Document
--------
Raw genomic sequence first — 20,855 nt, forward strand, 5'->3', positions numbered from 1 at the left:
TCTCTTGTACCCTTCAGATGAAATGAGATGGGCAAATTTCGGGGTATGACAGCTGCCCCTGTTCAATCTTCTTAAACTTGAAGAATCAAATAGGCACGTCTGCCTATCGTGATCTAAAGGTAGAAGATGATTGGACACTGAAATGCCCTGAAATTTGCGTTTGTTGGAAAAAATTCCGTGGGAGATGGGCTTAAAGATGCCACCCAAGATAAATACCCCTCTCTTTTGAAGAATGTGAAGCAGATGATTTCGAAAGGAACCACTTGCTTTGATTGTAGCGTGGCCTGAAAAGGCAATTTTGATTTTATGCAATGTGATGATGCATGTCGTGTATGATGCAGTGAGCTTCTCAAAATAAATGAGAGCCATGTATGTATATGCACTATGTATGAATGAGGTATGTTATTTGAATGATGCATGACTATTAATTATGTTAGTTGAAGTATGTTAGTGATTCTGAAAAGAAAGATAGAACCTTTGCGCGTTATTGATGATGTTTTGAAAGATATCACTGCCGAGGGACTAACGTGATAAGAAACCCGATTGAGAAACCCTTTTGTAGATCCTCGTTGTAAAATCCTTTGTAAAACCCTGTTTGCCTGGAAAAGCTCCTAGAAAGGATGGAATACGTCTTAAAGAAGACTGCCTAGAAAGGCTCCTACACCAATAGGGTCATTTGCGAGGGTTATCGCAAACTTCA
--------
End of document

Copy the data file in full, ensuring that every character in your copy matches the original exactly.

Raw genomic sequence first — 20,855 nt, forward strand, 5'->3', positions numbered from 1 at the left:
TCTCTTGTACCCTTCAGATGAAATGAGATGGGCAAATTTCGGGGTATGACAGCTGCCCCTGTTCAATCTTCTTAAACTTGAAGAATCAAATAGGCACGTCTGCCTATCGTGATCTAAAGGTAGAAGATGATTGGACACTGAAATGCCCTGAAATTTGCGTTTGTTGGAAAAAATTCCGTGGGAGATGGGCTTAAAGATGCCACCCAAGATAAATACCCCTCTCTTTTGAAGAATGTGAAGCAGATGATTTCGAAAGGAACCACTTGCTTTGATTGTAGCGTGGCCTGAAAAGGCAATTTTGATTTTATGCAATGTGATGATGCATGTCGTGTATGATGCAGTGAGCTTCTCAAAATAAATGAGAGCCATGTATGTATATGCACTATGTATGAATGAGGTATGTTATTTGAATGATGCATGACTATTAATTATGTTAGTTGAAGTATGTTAGTGATTCTGAAAAGAAAGATAGAACCTTTGCGCGTTATTGATGATGTTTTGAAAGATATCACTGCCGAGGGACTAACGTGATAAGAAACCCGATTGAGAAACCCTTTTGTAGATCCTCGTTGTAAAATCCTTTGTAAAACCCTGTTTGCCTGGAAAAGCTCCTAGAAAGGATGGAATACGTCTTAAAGAAGACTGCCTAGAAAGGCTCCTACACCAATAGGGTCATTTGCGAGGGTTATCGCAAACTTCA